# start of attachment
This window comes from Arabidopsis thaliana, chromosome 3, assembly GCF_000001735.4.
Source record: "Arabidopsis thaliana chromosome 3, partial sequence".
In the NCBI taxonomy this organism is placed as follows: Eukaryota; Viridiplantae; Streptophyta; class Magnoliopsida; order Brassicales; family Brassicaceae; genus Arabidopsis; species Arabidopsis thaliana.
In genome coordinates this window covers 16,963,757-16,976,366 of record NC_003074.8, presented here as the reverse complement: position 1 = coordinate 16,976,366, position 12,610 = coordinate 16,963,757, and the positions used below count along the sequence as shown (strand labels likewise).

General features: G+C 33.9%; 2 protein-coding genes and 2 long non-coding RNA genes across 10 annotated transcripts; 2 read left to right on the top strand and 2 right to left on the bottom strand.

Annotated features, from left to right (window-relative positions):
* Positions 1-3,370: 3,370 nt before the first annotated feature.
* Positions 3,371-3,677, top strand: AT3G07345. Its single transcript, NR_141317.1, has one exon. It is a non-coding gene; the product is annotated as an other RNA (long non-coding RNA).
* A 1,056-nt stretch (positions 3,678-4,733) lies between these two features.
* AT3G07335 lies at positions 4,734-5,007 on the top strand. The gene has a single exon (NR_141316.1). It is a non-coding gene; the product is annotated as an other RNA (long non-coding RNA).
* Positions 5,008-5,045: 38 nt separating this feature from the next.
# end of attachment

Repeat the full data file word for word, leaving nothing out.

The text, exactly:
This window comes from Arabidopsis thaliana, chromosome 3, assembly GCF_000001735.4.
Source record: "Arabidopsis thaliana chromosome 3, partial sequence".
In the NCBI taxonomy this organism is placed as follows: Eukaryota; Viridiplantae; Streptophyta; class Magnoliopsida; order Brassicales; family Brassicaceae; genus Arabidopsis; species Arabidopsis thaliana.
In genome coordinates this window covers 16,963,757-16,976,366 of record NC_003074.8, presented here as the reverse complement: position 1 = coordinate 16,976,366, position 12,610 = coordinate 16,963,757, and the positions used below count along the sequence as shown (strand labels likewise).

General features: G+C 33.9%; 2 protein-coding genes and 2 long non-coding RNA genes across 10 annotated transcripts; 2 read left to right on the top strand and 2 right to left on the bottom strand.

Annotated features, from left to right (window-relative positions):
* Positions 1-3,370: 3,370 nt before the first annotated feature.
* Positions 3,371-3,677, top strand: AT3G07345. Its single transcript, NR_141317.1, has one exon. It is a non-coding gene; the product is annotated as an other RNA (long non-coding RNA).
* A 1,056-nt stretch (positions 3,678-4,733) lies between these two features.
* AT3G07335 lies at positions 4,734-5,007 on the top strand. The gene has a single exon (NR_141316.1). It is a non-coding gene; the product is annotated as an other RNA (long non-coding RNA).
* Positions 5,008-5,045: 38 nt separating this feature from the next.